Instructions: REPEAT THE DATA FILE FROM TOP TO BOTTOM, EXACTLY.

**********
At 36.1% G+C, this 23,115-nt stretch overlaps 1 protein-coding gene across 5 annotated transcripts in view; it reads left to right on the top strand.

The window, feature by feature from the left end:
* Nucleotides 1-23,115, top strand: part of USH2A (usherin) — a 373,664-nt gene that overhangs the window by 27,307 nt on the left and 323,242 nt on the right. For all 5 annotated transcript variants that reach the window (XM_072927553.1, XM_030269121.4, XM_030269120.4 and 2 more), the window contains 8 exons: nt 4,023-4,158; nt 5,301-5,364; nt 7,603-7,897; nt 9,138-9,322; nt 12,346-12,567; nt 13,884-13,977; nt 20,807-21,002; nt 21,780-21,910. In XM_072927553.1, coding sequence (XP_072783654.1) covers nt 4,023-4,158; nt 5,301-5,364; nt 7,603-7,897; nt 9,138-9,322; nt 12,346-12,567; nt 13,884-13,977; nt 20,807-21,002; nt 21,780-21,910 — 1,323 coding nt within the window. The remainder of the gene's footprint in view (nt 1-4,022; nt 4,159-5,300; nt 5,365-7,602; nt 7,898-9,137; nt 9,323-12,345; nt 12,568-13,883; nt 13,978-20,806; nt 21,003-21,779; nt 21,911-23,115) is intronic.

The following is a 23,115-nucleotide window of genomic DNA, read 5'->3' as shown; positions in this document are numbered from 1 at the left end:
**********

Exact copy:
At 36.1% G+C, this 23,115-nt stretch overlaps 1 protein-coding gene across 5 annotated transcripts in view; it reads left to right on the top strand.

The window, feature by feature from the left end:
* Nucleotides 1-23,115, top strand: part of USH2A (usherin) — a 373,664-nt gene that overhangs the window by 27,307 nt on the left and 323,242 nt on the right. For all 5 annotated transcript variants that reach the window (XM_072927553.1, XM_030269121.4, XM_030269120.4 and 2 more), the window contains 8 exons: nt 4,023-4,158; nt 5,301-5,364; nt 7,603-7,897; nt 9,138-9,322; nt 12,346-12,567; nt 13,884-13,977; nt 20,807-21,002; nt 21,780-21,910. In XM_072927553.1, coding sequence (XP_072783654.1) covers nt 4,023-4,158; nt 5,301-5,364; nt 7,603-7,897; nt 9,138-9,322; nt 12,346-12,567; nt 13,884-13,977; nt 20,807-21,002; nt 21,780-21,910 — 1,323 coding nt within the window. The remainder of the gene's footprint in view (nt 1-4,022; nt 4,159-5,300; nt 5,365-7,602; nt 7,898-9,137; nt 9,323-12,345; nt 12,568-13,883; nt 13,978-20,806; nt 21,003-21,779; nt 21,911-23,115) is intronic.

The following is a 23,115-nucleotide window of genomic DNA, read 5'->3' as shown; positions in this document are numbered from 1 at the left end: